Simon Moreton is a cartoonist and academic based in Bristol, UK. He writes and draws comics and zines. His regular series, Smoo, is all about everyday life. He is one of half of Things in Panels, and also runs Better, Drawn, a blog where people can share stories about their experience of long-term mental or physical illnesses in the form of comics.
DIY VOICES is super happy to get to share this interview with Bristol’s very own Roxy Brennan; events coordinator at our vegan coop Cafe Kino, the talent behind Two White Cranes and generally awesome creative person.
Hi Roxy. Thanks for agreeing to be interviewed for DIY VOICES! Can you tell me how long you’ve been involved in Cafe Kino and in what ways? Say lots your role at the moment too!
I’ve been involved in Cafe Kino on and off for about 7 years. When it first opened in its Ninetree Hill premises I volunteered there. It was the summer before I went to university and I remember it being very quiet and mostly I’d just sit and read Middlemarch. My brother (Aaron) was good friends with all the Kino folks but I didn’t know them so well and I felt very shy of them all.
So then I went away to university for a few years and sort of moved between Bristol and Oxford a bit. But when I came back I was much less shy and I knew that the Kino folks were the kind of folks I wanted to spend time with. First of all I was involved in helping out with events and I learnt how to do to sound because I thought it would be a good thing to do (which it is, but its also very very difficult)
Then I got a job working in the cafe properly (making coffee, which is one of my favourite things) and since then I’ve been very involved. Its a workers co-operative so being a staff member there means you have lots of opportunities to get involved in running the cafe.
I’m now the events co-ordinator, which means I reply to people who want to use the space downstairs for cool events, as well as planning some of my own. Its a really really great job, because it means supporting the arts and creativity and its also really great for the cafe which means it supports my friends and colleagues and veganism, all my favourite things!
What’s your relationship /connection with Bristol?
Bristol is where I’ve lived for most of my life and I love it, largely because of the community that I am involved in. Everyone I know and love in Bristol makes something good. There are so many people working really hard to make it a better place and that is why I love it. I love The Cube and Cafe Kino so much. I was extremely lucky to grow up, as a teenager, around the people who make those spaces what they are, and that has really influenced me. I know that the things of value in this world are community and art, and that they don’t come from nothing - you need to work for them and that you can’t have one without the other.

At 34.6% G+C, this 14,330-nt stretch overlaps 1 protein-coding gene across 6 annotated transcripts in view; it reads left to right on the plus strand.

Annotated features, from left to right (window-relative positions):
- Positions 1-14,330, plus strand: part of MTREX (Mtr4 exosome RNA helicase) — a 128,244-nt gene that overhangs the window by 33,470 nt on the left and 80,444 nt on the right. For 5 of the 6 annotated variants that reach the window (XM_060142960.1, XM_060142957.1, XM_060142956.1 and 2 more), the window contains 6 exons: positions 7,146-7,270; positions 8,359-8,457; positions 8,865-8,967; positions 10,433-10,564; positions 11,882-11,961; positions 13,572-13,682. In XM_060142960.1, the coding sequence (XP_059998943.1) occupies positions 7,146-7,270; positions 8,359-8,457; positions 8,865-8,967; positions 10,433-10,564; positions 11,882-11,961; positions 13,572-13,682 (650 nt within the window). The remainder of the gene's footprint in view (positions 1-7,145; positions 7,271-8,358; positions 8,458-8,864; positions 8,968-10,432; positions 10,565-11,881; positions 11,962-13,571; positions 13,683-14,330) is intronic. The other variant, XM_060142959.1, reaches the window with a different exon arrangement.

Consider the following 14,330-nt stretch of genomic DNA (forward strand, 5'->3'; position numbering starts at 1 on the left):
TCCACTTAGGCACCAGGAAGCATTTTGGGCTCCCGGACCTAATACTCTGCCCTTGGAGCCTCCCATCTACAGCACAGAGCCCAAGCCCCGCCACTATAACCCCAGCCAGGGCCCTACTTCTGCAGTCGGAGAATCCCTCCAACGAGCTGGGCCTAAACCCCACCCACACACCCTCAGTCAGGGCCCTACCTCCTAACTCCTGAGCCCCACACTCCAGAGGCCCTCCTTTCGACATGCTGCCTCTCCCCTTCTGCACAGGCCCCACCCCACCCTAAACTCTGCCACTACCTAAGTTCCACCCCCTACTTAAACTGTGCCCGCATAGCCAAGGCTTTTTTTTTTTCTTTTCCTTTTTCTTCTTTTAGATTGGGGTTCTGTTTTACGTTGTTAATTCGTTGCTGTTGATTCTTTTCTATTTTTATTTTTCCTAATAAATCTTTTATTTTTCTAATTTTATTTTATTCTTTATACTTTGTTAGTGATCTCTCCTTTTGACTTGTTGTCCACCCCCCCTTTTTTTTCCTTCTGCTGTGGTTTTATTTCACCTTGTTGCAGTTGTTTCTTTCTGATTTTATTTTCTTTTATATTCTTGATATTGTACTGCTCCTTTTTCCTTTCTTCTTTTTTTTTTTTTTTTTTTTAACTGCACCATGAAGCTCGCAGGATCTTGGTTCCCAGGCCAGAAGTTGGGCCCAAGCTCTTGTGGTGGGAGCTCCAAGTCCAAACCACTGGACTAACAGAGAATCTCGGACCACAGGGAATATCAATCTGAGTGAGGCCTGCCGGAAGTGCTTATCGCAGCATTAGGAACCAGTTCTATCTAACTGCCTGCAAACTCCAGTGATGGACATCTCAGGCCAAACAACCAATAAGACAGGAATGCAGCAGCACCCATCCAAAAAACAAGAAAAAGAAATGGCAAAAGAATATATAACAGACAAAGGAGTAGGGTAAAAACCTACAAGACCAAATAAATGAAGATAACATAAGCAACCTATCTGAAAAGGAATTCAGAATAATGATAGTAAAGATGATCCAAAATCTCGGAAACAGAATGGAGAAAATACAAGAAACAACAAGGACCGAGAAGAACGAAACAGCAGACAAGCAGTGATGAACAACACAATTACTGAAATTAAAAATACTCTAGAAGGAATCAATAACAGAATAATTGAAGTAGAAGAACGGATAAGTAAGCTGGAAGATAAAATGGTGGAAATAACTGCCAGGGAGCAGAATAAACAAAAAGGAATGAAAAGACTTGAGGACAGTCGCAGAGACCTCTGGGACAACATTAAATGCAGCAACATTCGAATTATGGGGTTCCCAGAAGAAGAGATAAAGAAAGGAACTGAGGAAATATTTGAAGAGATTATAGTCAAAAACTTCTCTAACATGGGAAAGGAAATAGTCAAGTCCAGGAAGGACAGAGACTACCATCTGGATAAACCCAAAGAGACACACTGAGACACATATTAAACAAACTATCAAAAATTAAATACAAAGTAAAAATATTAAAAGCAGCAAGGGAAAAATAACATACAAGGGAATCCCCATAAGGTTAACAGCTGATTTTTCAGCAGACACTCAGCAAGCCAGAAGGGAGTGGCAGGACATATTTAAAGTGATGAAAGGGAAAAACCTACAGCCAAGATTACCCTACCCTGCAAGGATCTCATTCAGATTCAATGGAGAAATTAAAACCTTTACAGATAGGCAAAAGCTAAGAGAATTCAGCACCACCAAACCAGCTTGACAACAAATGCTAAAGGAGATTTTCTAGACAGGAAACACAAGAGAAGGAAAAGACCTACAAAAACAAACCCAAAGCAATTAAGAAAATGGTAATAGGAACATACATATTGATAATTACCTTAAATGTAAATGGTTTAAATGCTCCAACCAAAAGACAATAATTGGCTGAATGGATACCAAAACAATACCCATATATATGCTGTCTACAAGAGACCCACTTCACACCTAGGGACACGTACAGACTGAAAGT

Can you say more about the DIY and Independent scene, not just in Bristol, and how it affected you growing up?
DIY affected me immeasurably growing up. I remember going to Ladyfest and Bring Yourself Fest when I was 15/16 and it meant that I’ve always just assumed that people put on their own shows and play in bands. I really can’t imagine why anyone wouldn’t, and even though I understand not everyone wants to, it means that for me DIY doesn’t at all feel like a political ‘choice’ as such but just the way that my life and my community works, which is great! This has really empowered me and made me feel quite strong.
I see the DIY scene sometimes as part love/part activism as it goes against or across the dominant social structures and industries (art music etc) can you say whether you’ve seen and/or experienced any of the burnout /fatigue /etc that comes from passionate people expending lots of energy and time in things they believe in? Do you have any ideas in how we can avoid burnout?
It easy to feel very tired and burnt out by DIY, and I know lots of people who do feel like that and I have at times just felt completely overwhelmed by putting on a show and felt that it totally wasn’t worth it. But then you go to a show, like the Pull the Strings event at Southbank earlier this month, that makes you feel completely inspired and privileged to be part of a creative community, even if it is hard work sometimes.
I suppose the other decision I’ve come to regarding burn out, is the importance of supporting art you really believe in. Even though ideally I want everyone who makes art to have a platform to express that, I am not in a position to facilitate that, and in fact capitalism is a system that makes that impossible. I want to keep art, especially my own art, as far away from capitalism as possible but that is almost impossible. Even giving away things for free seems to become tangled up in this insane system where writing a song is equal to some stupid thing called money. Anyway, so because of that it is not possible to support everyone’s artistic endeavour’s so for now I try to only put on shows where I really love the bands. But if everyone did that DIY would work really well, because everyone would put on their favourite band, once a year and we’d all have a really lovely time!
Lastly can you tell me about the creative projects and bands your involved in (time to blow your own trumpet etc)
So at the moment I’m involved in lots of bands - many more than ever before which is really exciting